Every minute another woman dies during childbirth – or soon after from easily preventable causes. Many die before childbirth, in pregnancy. Death takes mothers, daughters, and wives from their communities, leaving widowers and orphans.
Today in Manchester I heard Sarah Brown and Brigid McConville speak movingly of their work with the White Ribbon Alliance for safe motherhood. WRA is an international alliance with members in 91 countries and National Alliances established in 11 – ranging from Burkina Faso to Bangladesh to Zambia. It is taking the campaign to New York this week for the UN Millennium Development Goal summit to push on the maternal health goal (MDG 5). Improvement has been limited: DFID sums it up:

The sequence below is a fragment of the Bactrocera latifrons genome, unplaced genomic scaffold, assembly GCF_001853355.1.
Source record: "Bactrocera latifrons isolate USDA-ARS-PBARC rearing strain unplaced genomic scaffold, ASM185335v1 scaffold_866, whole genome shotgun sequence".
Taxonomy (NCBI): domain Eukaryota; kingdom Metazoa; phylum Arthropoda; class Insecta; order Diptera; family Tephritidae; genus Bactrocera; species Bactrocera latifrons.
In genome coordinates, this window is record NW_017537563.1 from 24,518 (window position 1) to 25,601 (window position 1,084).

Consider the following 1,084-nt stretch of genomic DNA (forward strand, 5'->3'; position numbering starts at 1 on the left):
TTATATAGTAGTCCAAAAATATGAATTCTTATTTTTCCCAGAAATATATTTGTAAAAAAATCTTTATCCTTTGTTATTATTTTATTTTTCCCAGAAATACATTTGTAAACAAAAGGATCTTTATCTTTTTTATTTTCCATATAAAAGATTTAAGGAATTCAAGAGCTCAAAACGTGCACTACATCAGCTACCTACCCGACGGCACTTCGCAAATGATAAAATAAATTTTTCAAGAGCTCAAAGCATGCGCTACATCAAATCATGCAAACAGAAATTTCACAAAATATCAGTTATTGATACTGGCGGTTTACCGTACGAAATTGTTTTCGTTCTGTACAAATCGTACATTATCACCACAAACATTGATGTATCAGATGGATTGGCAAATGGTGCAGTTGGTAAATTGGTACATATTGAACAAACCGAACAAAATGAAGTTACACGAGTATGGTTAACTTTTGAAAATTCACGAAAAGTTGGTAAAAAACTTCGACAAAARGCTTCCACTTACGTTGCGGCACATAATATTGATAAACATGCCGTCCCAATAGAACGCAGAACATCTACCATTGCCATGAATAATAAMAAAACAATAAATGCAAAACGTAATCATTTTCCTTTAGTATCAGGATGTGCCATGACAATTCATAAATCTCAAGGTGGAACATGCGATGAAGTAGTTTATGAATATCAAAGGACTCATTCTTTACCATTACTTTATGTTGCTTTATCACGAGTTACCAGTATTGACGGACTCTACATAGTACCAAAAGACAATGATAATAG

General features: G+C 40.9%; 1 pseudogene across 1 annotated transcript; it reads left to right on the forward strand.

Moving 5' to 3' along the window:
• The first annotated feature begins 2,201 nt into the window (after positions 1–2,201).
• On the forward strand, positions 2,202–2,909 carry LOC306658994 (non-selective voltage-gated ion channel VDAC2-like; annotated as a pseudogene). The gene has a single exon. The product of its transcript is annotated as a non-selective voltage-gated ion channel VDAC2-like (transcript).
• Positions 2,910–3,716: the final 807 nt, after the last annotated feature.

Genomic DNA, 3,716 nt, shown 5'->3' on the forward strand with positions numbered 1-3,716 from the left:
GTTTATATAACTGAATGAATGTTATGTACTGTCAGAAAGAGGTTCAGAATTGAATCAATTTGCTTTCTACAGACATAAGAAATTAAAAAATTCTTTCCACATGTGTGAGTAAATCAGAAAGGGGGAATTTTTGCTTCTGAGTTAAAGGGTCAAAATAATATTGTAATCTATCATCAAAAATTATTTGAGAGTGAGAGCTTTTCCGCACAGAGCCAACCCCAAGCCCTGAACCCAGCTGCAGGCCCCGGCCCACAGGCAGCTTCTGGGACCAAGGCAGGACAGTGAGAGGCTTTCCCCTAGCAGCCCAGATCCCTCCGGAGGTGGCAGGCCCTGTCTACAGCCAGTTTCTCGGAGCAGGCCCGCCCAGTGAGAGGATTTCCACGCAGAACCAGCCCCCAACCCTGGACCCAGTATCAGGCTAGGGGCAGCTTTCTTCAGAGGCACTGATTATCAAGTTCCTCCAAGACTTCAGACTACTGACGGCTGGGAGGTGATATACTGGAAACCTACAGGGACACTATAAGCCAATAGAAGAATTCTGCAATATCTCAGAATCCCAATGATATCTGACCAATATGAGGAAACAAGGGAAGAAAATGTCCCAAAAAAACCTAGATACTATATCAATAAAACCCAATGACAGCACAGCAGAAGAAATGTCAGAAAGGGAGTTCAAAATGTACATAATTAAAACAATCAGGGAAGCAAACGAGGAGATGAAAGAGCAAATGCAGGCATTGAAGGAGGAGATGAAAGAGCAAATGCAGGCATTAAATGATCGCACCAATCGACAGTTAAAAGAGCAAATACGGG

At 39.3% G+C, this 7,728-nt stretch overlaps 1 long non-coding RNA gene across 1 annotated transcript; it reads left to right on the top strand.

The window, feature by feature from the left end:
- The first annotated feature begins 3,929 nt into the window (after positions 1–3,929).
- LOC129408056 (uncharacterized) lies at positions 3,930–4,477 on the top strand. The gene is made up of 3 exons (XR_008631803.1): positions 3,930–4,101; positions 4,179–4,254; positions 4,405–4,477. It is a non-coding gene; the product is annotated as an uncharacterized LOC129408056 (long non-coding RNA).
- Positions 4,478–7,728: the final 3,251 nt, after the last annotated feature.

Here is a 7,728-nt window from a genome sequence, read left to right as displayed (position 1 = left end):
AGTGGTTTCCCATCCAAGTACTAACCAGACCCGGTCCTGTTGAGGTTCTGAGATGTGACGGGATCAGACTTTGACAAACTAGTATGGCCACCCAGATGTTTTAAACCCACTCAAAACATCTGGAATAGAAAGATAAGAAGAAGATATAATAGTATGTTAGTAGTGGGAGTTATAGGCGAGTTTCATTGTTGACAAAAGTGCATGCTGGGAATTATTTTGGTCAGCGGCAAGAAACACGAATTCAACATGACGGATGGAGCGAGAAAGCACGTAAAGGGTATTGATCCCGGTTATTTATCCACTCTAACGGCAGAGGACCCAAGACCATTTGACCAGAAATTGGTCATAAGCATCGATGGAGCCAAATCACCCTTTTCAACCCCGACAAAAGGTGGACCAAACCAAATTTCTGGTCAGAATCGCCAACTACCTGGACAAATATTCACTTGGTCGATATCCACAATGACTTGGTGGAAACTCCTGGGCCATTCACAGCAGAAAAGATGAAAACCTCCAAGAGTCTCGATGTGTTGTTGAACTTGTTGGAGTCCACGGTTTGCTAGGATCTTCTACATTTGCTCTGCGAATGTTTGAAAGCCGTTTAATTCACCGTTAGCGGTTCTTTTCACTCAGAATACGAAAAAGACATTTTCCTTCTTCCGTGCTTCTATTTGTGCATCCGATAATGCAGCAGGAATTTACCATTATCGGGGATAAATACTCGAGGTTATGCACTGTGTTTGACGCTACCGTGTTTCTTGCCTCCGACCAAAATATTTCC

“. There are two targets: one to reduce maternal deaths and the other to provide universal access to reproductive health. Little progress has been made over the past two decades and MDG 5 is severely off-track”.
Poverty is a cause of maternal death. An African woman has a 1 in 16 chance of dying from a pregnancy while a European has a 1 in 1,800 risk. And maternal mortality is a cause of poverty. The household loses not only a human life, but the income that the woman’s livelihood provides. The Chronic Poverty Report cites health crises, and the associated impact on the household’s resources (including health fees), as a big initiator of the descent into chronic poverty. This makes for hungry and sick children. Orphans are more likely to die after their mother’s death – their chance of death is three times the average for children in the 1-5 age group. One mother’s death thereby ripples across the generations.